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Contested Spaces: The Arctic

Module 1 of a two-module course

As the Arctic ice cap melts, interests are shifting, and the Arctic is quickly becoming a contested space. The melting ice (and improved technologies) have opened the Arctic as never before, creating a scramble for natural resources (especially oil and gas reserves), the opening of shipping routes and issues regarding the freedom of navigation, competing sovereignty claims, security concerns and evidence of the region’s militarization.

This module brings to bear competing interests in and perspectives on the Arctic, including different disciplinary, stakeholder, and theoretical perspectives. In the first rendition of this module (Spring 2015), it covered three class periods and included two central parts: visits from the other two members of Team Coe and a two-day simulation.

Note: Content adapted from curricular project.

I employed this module in World Politics, a writing-emphasis course designed to teach students relevant concepts and theoretical frameworks, so they can “analyze headlines yet to come” (Hastedt et al. 2015, xivii) in order to:

  • Expose them to key thinkers and sources.
  • Push students to think critically about important and enduring ideas and issues in world politics.
  • Understand and explain the alternative perspectives involved in policy debates.
  • Clarify their own perspectives.
  • Consider the connections among basic concepts, their own perspectives and values, and particular issues.

This module touches on numerous “Big Ideas”: the global commons, global and regional governance, globalization, global climate change, and contestation. Students should be familiar with these ideas before this module begins. The skill required to successfully complete the module is the ability to convey – clearly, concisely, and persuasively – a position on a given issue.

This module was used towards the end of the semester as part of a larger analysis of the global commons and global climate change.


Content/Concepts Goals

By the end of this module, students should be able to:

  1. Explain what makes the Arctic a “contested space,” especially the competing claims to and interests in this region, and an increasingly hot topic.
  2. Understand the impacts of global climate change, both beneficial and harmful.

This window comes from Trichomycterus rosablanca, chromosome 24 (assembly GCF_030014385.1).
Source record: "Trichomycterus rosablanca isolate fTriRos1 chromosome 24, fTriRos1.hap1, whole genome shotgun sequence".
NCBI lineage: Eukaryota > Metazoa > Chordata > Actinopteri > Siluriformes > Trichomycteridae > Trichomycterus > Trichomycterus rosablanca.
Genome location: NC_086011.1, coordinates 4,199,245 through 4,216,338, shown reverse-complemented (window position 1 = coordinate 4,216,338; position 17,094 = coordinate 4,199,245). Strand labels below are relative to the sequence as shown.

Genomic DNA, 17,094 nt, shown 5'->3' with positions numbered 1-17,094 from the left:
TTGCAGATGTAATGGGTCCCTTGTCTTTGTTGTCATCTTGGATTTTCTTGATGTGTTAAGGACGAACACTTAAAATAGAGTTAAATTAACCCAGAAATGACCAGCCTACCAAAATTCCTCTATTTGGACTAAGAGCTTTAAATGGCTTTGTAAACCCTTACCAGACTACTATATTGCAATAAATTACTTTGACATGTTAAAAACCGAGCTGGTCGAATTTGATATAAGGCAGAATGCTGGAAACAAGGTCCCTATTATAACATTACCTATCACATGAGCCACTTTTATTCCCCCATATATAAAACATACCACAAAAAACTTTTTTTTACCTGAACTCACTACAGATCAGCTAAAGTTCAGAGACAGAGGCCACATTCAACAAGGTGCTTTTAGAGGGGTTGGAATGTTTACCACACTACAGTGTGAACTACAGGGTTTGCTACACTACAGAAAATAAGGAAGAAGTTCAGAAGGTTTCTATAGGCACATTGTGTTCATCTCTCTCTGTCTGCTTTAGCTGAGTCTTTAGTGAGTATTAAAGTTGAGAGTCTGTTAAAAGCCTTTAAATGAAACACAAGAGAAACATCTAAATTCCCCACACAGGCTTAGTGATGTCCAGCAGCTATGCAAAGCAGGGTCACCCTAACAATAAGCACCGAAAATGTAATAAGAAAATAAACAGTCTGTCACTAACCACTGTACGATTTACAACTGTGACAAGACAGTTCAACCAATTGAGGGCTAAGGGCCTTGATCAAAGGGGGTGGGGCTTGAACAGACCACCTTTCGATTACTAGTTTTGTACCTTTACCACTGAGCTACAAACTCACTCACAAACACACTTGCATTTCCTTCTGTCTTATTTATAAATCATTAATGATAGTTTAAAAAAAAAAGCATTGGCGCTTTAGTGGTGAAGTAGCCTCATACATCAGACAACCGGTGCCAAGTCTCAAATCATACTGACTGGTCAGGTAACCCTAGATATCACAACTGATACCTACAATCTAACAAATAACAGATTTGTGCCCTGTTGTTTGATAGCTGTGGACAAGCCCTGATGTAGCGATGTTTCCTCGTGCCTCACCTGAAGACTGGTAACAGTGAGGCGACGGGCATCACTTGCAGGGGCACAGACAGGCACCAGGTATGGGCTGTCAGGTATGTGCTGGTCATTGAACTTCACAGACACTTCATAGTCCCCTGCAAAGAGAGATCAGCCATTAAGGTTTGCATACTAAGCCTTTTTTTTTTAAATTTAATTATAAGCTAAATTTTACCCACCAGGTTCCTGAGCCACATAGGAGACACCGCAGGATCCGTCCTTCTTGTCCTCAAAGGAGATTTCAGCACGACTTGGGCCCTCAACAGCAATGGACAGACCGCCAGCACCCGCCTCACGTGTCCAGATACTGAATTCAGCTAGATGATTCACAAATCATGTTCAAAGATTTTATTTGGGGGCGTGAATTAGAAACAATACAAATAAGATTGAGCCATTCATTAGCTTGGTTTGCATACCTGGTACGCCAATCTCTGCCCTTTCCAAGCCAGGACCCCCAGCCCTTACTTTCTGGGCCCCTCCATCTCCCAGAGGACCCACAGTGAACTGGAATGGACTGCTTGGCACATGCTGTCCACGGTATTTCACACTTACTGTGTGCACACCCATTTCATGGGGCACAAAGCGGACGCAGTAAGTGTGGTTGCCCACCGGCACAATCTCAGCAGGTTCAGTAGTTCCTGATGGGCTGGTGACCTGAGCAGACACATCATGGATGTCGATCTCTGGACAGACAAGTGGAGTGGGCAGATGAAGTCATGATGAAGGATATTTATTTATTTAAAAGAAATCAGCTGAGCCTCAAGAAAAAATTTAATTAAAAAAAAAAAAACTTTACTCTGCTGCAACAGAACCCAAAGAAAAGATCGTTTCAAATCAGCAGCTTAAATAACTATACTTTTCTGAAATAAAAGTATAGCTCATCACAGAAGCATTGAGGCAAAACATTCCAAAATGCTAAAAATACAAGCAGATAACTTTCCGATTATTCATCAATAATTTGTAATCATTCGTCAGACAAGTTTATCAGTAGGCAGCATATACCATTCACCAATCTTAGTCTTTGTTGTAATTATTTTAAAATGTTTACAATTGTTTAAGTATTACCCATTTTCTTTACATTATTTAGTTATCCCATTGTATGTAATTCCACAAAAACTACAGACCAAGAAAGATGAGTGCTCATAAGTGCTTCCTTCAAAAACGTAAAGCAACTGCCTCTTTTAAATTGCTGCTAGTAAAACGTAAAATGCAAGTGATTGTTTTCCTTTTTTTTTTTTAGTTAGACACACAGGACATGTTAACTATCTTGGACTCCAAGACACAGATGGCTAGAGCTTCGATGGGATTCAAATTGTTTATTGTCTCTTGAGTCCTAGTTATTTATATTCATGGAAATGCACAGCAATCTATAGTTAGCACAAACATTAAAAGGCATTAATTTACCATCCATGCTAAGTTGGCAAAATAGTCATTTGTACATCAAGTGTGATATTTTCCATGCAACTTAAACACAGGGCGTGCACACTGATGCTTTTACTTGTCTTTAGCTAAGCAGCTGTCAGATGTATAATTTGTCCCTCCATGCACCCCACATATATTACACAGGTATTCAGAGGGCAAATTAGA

3. Better understand issues of global and regional governance, including the roles of international law and multinational forums.
  4. Articulate the political position of one of the state actors with interests and/or claims in the Arctic.

Higher Order Thinking Skills

The module encourages students to apply concepts and theoretical perspectives to a specific case.

Multidisciplinary Analysis

Various analytical frameworks used in international relations, most notably competing paradigms and the levels of analysis, demonstrate how the lens with which one views the world greatly affects one’s perceptions. Bringing other disciplinary perspectives into the picture, in this case rhetorical and scientific, provides additional analytical frameworks. (If I were to spend more time on this topic, I might add an economist’s perspective.)


Arctic Simulation – S’15

The melting Arctic ice raises the profile of overlapping sovereignty claims[1] and “poses economic, military and environmental challenges to governance of the region.”[2] The central question at the upcoming Arctic Council ministerial meeting is this: What type of governing system should be employed in the Arctic?[3] Should governance be through existing multinational frameworks or should a framework be created anew?[4] If the latter, which states and non-state actors should organize this governing system? Who should have a seat at the table? Should the governing system essentially mean “extending national jurisdictions into the region,” creating a regional agreement, or making a global treaty?[5] Should the governing system establish and follow “hard” or “soft” international law?[6]